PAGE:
What caused the fatal Guadalupe River flood in 1987?

10 children killed in flash flood while crossing river in bus, van

By Chris Shadrock - Web - News Producer

COMFORT, Texas - On the morning of July 17, 1987, the final bus and van leaving Pot O’ Gold Camp was hit by a wall of water as they tried to escape the quickly-rising Guadalupe River. 

Ten of the 43 campers never made it across. 

The storm that caused the flooding began the night before across the border in Mexico. According to a National Weather Service report, a weak low pressure system crossed the border, dropping nearly 6 inches of rain in Brackettville, about 30 miles east of Del Rio. As the weather complex moved northeast, it seemed to have disappeared off the radar.

30 YEARS LATER: When the Guadalupe River turned deadly

However, by around midnight on July 17, the low pressure began to interact with a rare July frontal boundary between Kerrville and Junction. The system reignited and dropped almost a foot of rain near the headwaters of the Guadalupe River, 10 miles west of Hunt, in less than five hours. While some areas of Kerr County saw 11 inches of rain, near the camp only a few inches of rain fell.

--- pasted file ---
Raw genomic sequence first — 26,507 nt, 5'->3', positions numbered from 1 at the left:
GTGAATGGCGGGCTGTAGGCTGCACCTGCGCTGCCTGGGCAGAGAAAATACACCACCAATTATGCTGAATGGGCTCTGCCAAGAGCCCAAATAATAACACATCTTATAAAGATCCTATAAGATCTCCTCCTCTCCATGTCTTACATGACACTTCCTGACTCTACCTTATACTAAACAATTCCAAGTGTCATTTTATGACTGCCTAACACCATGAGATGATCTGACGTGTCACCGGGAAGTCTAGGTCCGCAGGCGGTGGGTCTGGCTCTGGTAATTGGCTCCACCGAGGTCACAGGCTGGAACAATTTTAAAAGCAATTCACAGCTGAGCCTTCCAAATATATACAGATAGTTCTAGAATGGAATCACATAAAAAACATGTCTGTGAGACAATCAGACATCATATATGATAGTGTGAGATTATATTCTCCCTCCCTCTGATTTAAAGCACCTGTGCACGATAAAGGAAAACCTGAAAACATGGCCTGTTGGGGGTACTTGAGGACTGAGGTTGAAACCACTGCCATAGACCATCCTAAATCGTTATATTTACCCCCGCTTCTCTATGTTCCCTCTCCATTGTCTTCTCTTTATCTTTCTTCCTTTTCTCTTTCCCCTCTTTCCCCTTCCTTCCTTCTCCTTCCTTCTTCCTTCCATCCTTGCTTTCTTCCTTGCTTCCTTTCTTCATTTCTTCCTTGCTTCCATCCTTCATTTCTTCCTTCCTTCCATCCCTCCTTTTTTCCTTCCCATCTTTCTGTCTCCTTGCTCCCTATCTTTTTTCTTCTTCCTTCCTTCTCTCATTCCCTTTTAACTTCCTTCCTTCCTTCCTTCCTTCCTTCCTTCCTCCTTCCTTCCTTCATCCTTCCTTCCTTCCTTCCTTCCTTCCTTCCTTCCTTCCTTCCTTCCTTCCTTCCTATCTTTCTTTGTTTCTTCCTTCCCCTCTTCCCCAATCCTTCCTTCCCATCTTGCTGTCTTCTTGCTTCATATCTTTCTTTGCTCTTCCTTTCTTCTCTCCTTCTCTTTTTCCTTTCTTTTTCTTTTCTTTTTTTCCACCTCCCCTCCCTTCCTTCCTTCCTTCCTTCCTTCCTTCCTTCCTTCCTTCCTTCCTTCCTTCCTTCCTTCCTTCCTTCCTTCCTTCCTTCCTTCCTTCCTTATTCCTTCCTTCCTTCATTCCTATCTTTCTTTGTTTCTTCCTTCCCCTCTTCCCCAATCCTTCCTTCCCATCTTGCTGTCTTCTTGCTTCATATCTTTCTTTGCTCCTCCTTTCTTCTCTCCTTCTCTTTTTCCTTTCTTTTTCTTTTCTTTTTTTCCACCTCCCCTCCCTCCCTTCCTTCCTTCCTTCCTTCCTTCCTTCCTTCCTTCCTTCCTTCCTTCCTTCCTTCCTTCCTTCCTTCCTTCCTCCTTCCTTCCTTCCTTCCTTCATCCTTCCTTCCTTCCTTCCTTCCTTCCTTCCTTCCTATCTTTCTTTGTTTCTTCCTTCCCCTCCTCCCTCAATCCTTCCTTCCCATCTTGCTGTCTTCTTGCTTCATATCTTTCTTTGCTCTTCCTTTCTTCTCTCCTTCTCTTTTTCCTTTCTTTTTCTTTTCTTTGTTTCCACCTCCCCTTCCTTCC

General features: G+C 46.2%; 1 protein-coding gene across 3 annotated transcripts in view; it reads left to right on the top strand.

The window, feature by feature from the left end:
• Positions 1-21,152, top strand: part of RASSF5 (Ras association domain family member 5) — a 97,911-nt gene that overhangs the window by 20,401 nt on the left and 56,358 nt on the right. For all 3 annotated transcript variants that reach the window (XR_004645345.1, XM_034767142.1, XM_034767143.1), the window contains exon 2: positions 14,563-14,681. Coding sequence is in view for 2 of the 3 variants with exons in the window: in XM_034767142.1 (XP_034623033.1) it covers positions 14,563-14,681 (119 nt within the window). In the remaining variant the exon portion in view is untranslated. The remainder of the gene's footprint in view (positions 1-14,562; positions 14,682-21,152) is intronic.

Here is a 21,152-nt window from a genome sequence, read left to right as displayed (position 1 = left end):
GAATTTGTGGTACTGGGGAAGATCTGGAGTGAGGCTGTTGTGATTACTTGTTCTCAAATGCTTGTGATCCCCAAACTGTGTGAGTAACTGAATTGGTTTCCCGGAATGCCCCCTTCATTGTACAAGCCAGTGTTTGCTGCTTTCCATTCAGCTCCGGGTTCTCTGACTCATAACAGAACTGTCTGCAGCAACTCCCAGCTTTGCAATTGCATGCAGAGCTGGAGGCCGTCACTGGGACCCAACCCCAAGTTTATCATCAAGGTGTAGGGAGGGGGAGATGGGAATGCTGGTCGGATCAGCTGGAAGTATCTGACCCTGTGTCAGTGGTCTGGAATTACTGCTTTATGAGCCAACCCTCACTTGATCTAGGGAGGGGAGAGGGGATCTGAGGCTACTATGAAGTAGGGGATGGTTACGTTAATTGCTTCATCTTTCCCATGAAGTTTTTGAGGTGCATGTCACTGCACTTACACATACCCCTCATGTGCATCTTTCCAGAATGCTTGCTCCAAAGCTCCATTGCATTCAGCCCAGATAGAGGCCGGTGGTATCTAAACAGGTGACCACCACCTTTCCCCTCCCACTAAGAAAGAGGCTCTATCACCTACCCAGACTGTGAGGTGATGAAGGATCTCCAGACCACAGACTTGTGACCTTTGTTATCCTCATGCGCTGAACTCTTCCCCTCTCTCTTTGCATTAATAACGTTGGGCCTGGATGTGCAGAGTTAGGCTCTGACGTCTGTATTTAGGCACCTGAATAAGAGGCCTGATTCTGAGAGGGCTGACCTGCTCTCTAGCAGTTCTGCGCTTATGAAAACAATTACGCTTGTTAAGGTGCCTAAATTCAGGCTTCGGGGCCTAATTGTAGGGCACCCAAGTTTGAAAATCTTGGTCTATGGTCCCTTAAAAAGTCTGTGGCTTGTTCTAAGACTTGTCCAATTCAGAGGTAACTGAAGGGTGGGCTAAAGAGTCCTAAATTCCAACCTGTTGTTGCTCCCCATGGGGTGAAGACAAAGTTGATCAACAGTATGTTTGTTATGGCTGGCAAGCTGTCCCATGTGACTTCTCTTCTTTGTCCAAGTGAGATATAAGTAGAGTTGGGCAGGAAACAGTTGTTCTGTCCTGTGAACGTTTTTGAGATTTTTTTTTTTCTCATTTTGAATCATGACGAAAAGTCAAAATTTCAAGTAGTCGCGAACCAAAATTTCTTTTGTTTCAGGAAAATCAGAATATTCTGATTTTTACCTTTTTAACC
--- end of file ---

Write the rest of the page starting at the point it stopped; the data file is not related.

The first flash flood warning was issued around 1:45 a.m., with a river flood warning coming just 45 minutes later.

The NWS report said there was only one rescue in Kerr County that night. A man, whose home was built on stilts 20 feet above the river, awoke to his truck hitting the side of his home. It would take rescue crews hours before they were able to get a ladder over the water to save him.

VIDEO: Paul Venema: 'It was a chilling experience,' veteran reporter details what it was like to cover the flood of 1987

The river crested at 29.3 feet in Hunt with flows reaching 53,700 cubic-feet per second, it more than doubled in speed in Comfort, peaking at 31.5 feet and the water moving at 130,000 cfs. 

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